Sunday, January 17, 2016

Education minister accuses Foreign Ministry of 'faulty DNA'

Shlomo Cesana,

Education Minister Naftali Bennett criticizes ex-Foreign Ministry director Alon Liel for "demonizing Israel" as part of left-wing activism • Foreign Ministry workers' union repudiates Bennett, demands apology • PM: One man doesn't reflect on all workers.

Bennett image from article

The Foreign Ministry was up in arms on Saturday in the wake of harsh criticism leveled by Education Naftali Bennett, who said that the ministry had "faulty DNA."

Bennett's criticism focused on former Foreign Ministry Director Alon Liel, who is now active in left-wing groups. It came in the wake of a secret recording of a meeting between Liel and left-wing group Breaking the Silence, taped by the right-wing Ad Kan movement. In the recording, Liel is heard comparing "the occupation" to apartheid-era South Africa and suggesting that the organization help turn public opinion against Israel's policies.

"This man, who came from the heart of the Foreign Ministry, is now encouraging boycotts against Israel and doing everything in his power to isolate Israel and undermine Israel's existential foundations by demonizing us," Bennett said in a radio interview over the weekend. "Now I am starting to believe that there is a problem with the DNA of the Foreign Ministry."

According to Bennett, "There are constant complaints about the Foreign Ministry. If people like Alon Liel were able to stay in the Foreign Ministry for as long as he did, there must be a deep-seated problem there. People ask: Where is the public diplomacy? What public diplomacy? When the No. 1 pyromaniac headed the ministry, there was no public diplomacy. How can he make Israel look good? Who can guarantee that he didn't do these things [encourage boycotts, demonize Israel, etc.] while he was Foreign Ministry director?"

After the radio interview, Bennett clarified that his remarks were not directed at all Foreign Ministry employees but rather at "those who undermine the state of Israel, like Alon Liel, the former director general. It is clear that the ministry employees are resolutely rejecting his conduct and working with dedication for the benefit of the state of Israel during these difficult times. This across-the-board rejection of Liel's remarks speaks volumes."

Despite Bennett's backtracking, the Foreign Ministry workers' union decided to repudiate the education minister and take action against him. In a written statement, the union said that "the education minister of Israel made distorted comments against Foreign Ministry employees. The implication of his demand -- that the ministry employees undergo DNA 'testing' -- calls into question the workers' loyalty to the state, to its institutions and to its government."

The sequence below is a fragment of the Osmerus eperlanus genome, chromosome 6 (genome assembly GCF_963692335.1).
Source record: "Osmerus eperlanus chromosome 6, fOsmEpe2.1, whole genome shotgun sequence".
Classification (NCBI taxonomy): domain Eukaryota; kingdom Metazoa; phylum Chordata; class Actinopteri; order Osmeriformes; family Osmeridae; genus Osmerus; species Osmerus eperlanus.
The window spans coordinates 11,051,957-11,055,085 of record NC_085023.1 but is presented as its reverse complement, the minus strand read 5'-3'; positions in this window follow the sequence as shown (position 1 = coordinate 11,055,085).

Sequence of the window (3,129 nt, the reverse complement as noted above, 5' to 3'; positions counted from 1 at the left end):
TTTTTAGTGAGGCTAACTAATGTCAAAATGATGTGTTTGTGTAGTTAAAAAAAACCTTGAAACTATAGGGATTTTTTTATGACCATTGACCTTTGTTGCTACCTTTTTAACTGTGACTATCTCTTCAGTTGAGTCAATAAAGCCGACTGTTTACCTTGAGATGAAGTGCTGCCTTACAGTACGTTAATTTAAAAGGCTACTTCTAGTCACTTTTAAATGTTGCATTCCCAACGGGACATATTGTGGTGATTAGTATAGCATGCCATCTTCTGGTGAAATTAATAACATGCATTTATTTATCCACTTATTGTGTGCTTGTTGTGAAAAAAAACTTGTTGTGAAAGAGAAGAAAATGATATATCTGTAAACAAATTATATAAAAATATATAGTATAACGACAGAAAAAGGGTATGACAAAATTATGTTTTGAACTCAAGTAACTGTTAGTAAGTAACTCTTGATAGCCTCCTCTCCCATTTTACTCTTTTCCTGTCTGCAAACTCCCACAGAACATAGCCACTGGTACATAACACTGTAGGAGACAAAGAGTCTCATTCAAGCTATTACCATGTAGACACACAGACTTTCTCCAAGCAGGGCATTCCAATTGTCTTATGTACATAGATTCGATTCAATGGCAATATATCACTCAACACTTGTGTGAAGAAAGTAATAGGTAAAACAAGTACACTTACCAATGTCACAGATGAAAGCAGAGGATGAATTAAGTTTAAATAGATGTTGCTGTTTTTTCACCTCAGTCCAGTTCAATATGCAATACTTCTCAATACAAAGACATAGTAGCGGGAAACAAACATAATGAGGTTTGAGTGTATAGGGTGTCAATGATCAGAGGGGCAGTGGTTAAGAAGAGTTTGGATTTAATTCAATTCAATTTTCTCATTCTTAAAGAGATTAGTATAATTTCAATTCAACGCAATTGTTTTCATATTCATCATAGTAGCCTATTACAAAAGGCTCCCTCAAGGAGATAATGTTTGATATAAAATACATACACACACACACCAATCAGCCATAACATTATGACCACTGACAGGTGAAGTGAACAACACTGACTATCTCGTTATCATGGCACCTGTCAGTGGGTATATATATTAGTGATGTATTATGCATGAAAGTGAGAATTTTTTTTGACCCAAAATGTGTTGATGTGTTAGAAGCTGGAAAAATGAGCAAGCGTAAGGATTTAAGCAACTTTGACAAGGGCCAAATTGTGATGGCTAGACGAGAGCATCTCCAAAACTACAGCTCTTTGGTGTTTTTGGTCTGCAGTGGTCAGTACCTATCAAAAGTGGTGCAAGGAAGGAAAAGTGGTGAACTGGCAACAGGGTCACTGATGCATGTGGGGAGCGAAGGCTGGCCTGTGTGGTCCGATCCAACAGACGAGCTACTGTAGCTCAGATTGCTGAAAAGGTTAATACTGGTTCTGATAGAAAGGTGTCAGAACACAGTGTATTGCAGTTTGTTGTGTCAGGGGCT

"The upsetting remarks made by individual former Foreign Minister employees do not give any minister the excuse to recklessly attack dedicated government workers," the statement continued. "We view this incident with grave severity and we have instructed all Foreign Ministry employees not to cooperate with Minister Bennett until he apologizes."

Prime Minister Benjamin Netanyahu, who also serves as the current foreign minister, defended the ministry employees, saying, "Liel's dangerous remarks should not be used to reflect on all Foreign Ministry workers, who loyally serve the state and adhere to the government's policies."

Current Foreign Ministry Director General Dore Gold also voiced his support for his workers, saying, "I would like to point out that I am surrounded by excellent, professional individuals whom I trust 100%."

Deputy Foreign Minister Tzipi Hotovely also rejected Bennett's remarks, saying, "I don't accept Bennett's assertion that there is a problem with the DNA of the Foreign Ministry. Alon Liel and the handful of his cohorts are the exception. The workers of the Foreign Ministry, with whom I work every day, are dedicated people who honorably serve the state, unlike Liel and his friends who have decided to turn their backs on the state."

On the other side of the political spectrum, Meretz leader Zehava Galon came out in defense of Liel, saying, "It appears that every citizen who supports the two-state solution is not a political rival but a candidate to become a political prisoner. In general, if the idea of annexing Judea and Samaria and kicking out all the Arabs doesn't appeal to you, as far as Bennett is concerned, your loyalty to the state is in doubt and you should thank your lucky stars that you are even allowed to keep your citizenship."

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